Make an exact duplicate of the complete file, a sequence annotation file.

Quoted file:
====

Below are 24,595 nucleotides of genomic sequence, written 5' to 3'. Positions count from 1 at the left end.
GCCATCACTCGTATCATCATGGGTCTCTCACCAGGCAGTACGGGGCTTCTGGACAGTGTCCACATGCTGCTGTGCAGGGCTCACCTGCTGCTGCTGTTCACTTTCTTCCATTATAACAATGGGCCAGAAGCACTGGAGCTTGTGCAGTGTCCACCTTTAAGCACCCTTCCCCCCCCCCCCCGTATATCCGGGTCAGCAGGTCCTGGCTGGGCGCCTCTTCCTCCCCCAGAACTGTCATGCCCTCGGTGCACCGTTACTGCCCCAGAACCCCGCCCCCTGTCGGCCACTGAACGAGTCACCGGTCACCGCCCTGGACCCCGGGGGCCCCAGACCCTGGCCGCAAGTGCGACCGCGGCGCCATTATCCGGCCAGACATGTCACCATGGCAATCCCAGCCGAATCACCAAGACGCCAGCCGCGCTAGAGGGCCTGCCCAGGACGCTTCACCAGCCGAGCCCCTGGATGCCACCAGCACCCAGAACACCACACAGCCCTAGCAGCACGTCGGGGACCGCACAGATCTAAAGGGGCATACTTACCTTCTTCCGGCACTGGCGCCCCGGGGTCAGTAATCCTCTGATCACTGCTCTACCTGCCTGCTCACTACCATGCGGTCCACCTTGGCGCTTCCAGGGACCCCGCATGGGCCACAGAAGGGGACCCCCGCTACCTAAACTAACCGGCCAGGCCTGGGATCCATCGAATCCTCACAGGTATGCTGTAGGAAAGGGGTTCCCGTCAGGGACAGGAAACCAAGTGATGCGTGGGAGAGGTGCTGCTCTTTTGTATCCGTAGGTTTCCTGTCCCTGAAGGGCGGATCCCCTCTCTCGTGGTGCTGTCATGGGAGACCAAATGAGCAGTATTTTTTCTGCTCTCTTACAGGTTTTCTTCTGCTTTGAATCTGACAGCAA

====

Below are 24,595 nucleotides of genomic sequence, written 5' to 3'. Positions count from 1 at the left end.
GCCATCACTCGTATCATCATGGGTCTCTCACCAGGCAGTACGGGGCTTCTGGACAGTGTCCACATGCTGCTGTGCAGGGCTCACCTGCTGCTGCTGTTCACTTTCTTCCATTATAACAATGGGCCAGAAGCACTGGAGCTTGTGCAGTGTCCACCTTTAAGCACCCTTCCCCCCCCCCCCCGTATATCCGGGTCAGCAGGTCCTGGCTGGGCGCCTCTTCCTCCCCCAGAACTGTCATGCCCTCGGTGCACCGTTACTGCCCCAGAACCCCGCCCCCTGTCGGCCACTGAACGAGTCACCGGTCACCGCCCTGGACCCCGGGGGCCCCAGACCCTGGCCGCAAGTGCGACCGCGGCGCCATTATCCGGCCAGACATGTCACCATGGCAATCCCAGCCGAATCACCAAGACGCCAGCCGCGCTAGAGGGCCTGCCCAGGACGCTTCACCAGCCGAGCCCCTGGATGCCACCAGCACCCAGAACACCACACAGCCCTAGCAGCACGTCGGGGACCGCACAGATCTAAAGGGGCATACTTACCTTCTTCCGGCACTGGCGCCCCGGGGTCAGTAATCCTCTGATCACTGCTCTACCTGCCTGCTCACTACCATGCGGTCCACCTTGGCGCTTCCAGGGACCCCGCATGGGCCACAGAAGGGGACCCCCGCTACCTAAACTAACCGGCCAGGCCTGGGATCCATCGAATCCTCACAGGTATGCTGTAGGAAAGGGGTTCCCGTCAGGGACAGGAAACCAAGTGATGCGTGGGAGAGGTGCTGCTCTTTTGTATCCGTAGGTTTCCTGTCCCTGAAGGGCGGATCCCCTCTCTCGTGGTGCTGTCATGGGAGACCAAATGAGCAGTATTTTTTCTGCTCTCTTACAGGTTTTCTTCTGCTTTGAATCTGACAGCAA